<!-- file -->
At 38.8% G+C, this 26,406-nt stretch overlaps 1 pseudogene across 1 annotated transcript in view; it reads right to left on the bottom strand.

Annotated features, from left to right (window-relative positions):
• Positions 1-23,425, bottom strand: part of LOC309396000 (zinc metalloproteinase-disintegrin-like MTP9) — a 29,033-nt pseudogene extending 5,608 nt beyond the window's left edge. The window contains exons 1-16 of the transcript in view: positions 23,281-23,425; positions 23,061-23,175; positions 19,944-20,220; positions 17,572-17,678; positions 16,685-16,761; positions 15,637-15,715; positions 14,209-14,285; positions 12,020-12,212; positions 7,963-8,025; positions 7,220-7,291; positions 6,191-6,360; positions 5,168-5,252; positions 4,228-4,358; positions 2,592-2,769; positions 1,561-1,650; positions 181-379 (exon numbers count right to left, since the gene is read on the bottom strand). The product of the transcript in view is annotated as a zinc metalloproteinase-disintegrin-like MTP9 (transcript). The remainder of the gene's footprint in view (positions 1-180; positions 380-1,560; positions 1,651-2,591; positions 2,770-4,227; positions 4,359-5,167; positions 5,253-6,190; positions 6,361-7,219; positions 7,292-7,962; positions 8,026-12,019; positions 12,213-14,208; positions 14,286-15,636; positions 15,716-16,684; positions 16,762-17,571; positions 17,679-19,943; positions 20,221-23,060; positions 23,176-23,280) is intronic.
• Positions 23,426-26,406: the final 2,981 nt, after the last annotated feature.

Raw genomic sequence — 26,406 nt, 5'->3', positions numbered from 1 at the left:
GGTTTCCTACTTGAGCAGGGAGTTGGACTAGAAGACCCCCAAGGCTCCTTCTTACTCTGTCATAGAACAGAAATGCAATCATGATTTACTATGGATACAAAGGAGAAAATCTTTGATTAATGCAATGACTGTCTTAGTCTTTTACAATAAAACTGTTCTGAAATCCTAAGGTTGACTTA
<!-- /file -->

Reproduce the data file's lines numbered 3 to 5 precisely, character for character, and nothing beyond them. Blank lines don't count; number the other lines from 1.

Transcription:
• Positions 1-23,425, bottom strand: part of LOC309396000 (zinc metalloproteinase-disintegrin-like MTP9) — a 29,033-nt pseudogene extending 5,608 nt beyond the window's left edge. The window contains exons 1-16 of the transcript in view: positions 23,281-23,425; positions 23,061-23,175; positions 19,944-20,220; positions 17,572-17,678; positions 16,685-16,761; positions 15,637-15,715; positions 14,209-14,285; positions 12,020-12,212; positions 7,963-8,025; positions 7,220-7,291; positions 6,191-6,360; positions 5,168-5,252; positions 4,228-4,358; positions 2,592-2,769; positions 1,561-1,650; positions 181-379 (exon numbers count right to left, since the gene is read on the bottom strand). The product of the transcript in view is annotated as a zinc metalloproteinase-disintegrin-like MTP9 (transcript). The remainder of the gene's footprint in view (positions 1-180; positions 380-1,560; positions 1,651-2,591; positions 2,770-4,227; positions 4,359-5,167; positions 5,253-6,190; positions 6,361-7,219; positions 7,292-7,962; positions 8,026-12,019; positions 12,213-14,208; positions 14,286-15,636; positions 15,716-16,684; positions 16,762-17,571; positions 17,679-19,943; positions 20,221-23,060; positions 23,176-23,280) is intronic.
• Positions 23,426-26,406: the final 2,981 nt, after the last annotated feature.

Raw genomic sequence — 26,406 nt, 5'->3', positions numbered from 1 at the left: